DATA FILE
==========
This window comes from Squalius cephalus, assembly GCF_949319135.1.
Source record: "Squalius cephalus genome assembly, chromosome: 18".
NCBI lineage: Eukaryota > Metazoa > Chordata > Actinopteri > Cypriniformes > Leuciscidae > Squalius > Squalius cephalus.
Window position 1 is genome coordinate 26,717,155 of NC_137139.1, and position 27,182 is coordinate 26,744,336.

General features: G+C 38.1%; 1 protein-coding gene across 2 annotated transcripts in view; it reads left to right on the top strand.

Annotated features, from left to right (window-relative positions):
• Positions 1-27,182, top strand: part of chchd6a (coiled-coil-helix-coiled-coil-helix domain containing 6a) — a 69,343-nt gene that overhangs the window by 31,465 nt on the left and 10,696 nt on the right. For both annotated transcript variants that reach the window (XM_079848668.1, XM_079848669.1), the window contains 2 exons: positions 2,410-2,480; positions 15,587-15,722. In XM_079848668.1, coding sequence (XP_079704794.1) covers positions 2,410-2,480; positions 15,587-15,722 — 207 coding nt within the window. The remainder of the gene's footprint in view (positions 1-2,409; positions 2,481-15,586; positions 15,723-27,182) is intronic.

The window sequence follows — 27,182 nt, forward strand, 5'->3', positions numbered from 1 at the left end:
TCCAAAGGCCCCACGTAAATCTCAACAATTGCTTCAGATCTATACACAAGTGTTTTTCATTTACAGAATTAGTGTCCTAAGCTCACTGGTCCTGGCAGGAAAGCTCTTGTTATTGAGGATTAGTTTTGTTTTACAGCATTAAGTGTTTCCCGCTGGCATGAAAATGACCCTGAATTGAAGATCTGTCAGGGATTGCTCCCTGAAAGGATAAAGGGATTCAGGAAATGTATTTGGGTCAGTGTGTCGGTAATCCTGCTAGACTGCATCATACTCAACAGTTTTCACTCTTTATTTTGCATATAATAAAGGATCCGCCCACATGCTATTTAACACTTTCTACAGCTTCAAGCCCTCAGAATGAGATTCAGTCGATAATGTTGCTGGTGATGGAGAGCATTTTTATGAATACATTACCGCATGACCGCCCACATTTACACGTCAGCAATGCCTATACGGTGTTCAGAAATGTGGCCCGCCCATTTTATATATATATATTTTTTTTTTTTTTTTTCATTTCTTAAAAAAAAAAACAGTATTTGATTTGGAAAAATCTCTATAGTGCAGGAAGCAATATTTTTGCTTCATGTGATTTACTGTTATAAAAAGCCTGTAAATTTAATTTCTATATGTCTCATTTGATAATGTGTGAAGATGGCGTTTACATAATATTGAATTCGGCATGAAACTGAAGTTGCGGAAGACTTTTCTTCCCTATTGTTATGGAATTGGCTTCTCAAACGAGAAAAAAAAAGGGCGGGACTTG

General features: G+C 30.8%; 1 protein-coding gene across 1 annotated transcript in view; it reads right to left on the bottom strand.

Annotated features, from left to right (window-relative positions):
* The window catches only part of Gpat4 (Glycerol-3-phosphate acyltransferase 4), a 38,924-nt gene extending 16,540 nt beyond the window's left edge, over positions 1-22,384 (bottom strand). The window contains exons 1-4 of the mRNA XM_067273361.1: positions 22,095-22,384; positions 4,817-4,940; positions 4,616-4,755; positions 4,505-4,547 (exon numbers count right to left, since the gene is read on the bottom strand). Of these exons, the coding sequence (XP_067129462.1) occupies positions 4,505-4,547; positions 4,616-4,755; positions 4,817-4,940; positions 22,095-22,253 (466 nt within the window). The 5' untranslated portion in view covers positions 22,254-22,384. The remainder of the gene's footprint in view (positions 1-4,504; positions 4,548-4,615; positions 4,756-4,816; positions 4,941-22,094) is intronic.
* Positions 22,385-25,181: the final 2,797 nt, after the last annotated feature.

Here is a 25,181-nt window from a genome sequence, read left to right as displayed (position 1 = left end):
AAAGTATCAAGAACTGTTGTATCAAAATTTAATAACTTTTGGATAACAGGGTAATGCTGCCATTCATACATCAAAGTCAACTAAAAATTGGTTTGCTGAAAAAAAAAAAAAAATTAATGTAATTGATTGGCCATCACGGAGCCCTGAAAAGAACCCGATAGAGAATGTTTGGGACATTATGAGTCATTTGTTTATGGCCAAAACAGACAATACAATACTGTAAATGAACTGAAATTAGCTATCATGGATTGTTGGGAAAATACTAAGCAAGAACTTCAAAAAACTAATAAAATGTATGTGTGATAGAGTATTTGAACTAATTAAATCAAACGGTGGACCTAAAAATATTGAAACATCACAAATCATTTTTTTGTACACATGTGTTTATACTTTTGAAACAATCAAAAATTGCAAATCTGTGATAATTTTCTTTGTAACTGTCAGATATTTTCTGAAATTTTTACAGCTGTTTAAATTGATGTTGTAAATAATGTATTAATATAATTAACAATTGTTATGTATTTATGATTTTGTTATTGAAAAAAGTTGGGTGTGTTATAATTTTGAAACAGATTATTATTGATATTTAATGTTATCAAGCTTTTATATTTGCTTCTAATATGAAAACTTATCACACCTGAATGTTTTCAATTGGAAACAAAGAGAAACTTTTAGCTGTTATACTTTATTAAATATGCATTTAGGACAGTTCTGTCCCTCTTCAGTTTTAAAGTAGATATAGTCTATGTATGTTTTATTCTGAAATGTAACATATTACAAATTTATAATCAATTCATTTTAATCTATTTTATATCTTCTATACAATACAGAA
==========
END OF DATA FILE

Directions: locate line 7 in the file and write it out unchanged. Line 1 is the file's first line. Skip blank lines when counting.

• Positions 1-27,182, top strand: part of chchd6a (coiled-coil-helix-coiled-coil-helix domain containing 6a) — a 69,343-nt gene that overhangs the window by 31,465 nt on the left and 10,696 nt on the right. For both annotated transcript variants that reach the window (XM_079848668.1, XM_079848669.1), the window contains 2 exons: positions 2,410-2,480; positions 15,587-15,722. In XM_079848668.1, coding sequence (XP_079704794.1) covers positions 2,410-2,480; positions 15,587-15,722 — 207 coding nt within the window. The remainder of the gene's footprint in view (positions 1-2,409; positions 2,481-15,586; positions 15,723-27,182) is intronic.